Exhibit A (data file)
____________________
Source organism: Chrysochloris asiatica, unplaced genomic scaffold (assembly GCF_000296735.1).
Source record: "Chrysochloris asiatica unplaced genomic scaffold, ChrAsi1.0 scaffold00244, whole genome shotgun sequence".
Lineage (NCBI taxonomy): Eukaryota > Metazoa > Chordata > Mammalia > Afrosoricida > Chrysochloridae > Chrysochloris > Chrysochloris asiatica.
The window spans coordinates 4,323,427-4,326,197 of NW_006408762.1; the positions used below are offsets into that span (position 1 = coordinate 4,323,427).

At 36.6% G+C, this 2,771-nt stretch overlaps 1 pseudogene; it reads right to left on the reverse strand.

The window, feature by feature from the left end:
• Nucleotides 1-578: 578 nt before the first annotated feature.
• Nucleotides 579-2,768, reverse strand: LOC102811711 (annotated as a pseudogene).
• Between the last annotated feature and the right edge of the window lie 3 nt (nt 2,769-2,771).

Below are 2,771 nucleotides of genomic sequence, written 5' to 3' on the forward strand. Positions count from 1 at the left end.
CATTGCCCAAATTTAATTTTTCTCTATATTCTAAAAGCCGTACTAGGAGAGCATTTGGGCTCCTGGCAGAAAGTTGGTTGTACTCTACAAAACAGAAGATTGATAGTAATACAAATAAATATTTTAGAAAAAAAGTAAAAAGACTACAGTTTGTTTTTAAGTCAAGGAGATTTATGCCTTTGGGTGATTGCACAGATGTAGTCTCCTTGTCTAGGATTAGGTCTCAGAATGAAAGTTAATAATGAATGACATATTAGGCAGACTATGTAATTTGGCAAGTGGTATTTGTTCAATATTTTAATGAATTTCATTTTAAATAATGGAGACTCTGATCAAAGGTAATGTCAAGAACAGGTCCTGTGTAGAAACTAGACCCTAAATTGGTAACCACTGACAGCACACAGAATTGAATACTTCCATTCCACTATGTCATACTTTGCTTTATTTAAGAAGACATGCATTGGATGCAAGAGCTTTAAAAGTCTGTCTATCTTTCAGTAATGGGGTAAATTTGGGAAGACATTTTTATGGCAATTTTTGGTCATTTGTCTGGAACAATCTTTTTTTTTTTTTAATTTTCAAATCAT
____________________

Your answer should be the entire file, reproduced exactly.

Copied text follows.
Source organism: Chrysochloris asiatica, unplaced genomic scaffold (assembly GCF_000296735.1).
Source record: "Chrysochloris asiatica unplaced genomic scaffold, ChrAsi1.0 scaffold00244, whole genome shotgun sequence".
Lineage (NCBI taxonomy): Eukaryota > Metazoa > Chordata > Mammalia > Afrosoricida > Chrysochloridae > Chrysochloris > Chrysochloris asiatica.
The window spans coordinates 4,323,427-4,326,197 of NW_006408762.1; the positions used below are offsets into that span (position 1 = coordinate 4,323,427).

At 36.6% G+C, this 2,771-nt stretch overlaps 1 pseudogene; it reads right to left on the reverse strand.

The window, feature by feature from the left end:
• Nucleotides 1-578: 578 nt before the first annotated feature.
• Nucleotides 579-2,768, reverse strand: LOC102811711 (annotated as a pseudogene).
• Between the last annotated feature and the right edge of the window lie 3 nt (nt 2,769-2,771).

Below are 2,771 nucleotides of genomic sequence, written 5' to 3' on the forward strand. Positions count from 1 at the left end.
CATTGCCCAAATTTAATTTTTCTCTATATTCTAAAAGCCGTACTAGGAGAGCATTTGGGCTCCTGGCAGAAAGTTGGTTGTACTCTACAAAACAGAAGATTGATAGTAATACAAATAAATATTTTAGAAAAAAAGTAAAAAGACTACAGTTTGTTTTTAAGTCAAGGAGATTTATGCCTTTGGGTGATTGCACAGATGTAGTCTCCTTGTCTAGGATTAGGTCTCAGAATGAAAGTTAATAATGAATGACATATTAGGCAGACTATGTAATTTGGCAAGTGGTATTTGTTCAATATTTTAATGAATTTCATTTTAAATAATGGAGACTCTGATCAAAGGTAATGTCAAGAACAGGTCCTGTGTAGAAACTAGACCCTAAATTGGTAACCACTGACAGCACACAGAATTGAATACTTCCATTCCACTATGTCATACTTTGCTTTATTTAAGAAGACATGCATTGGATGCAAGAGCTTTAAAAGTCTGTCTATCTTTCAGTAATGGGGTAAATTTGGGAAGACATTTTTATGGCAATTTTTGGTCATTTGTCTGGAACAATCTTTTTTTTTTTTTAATTTTCAAATCAT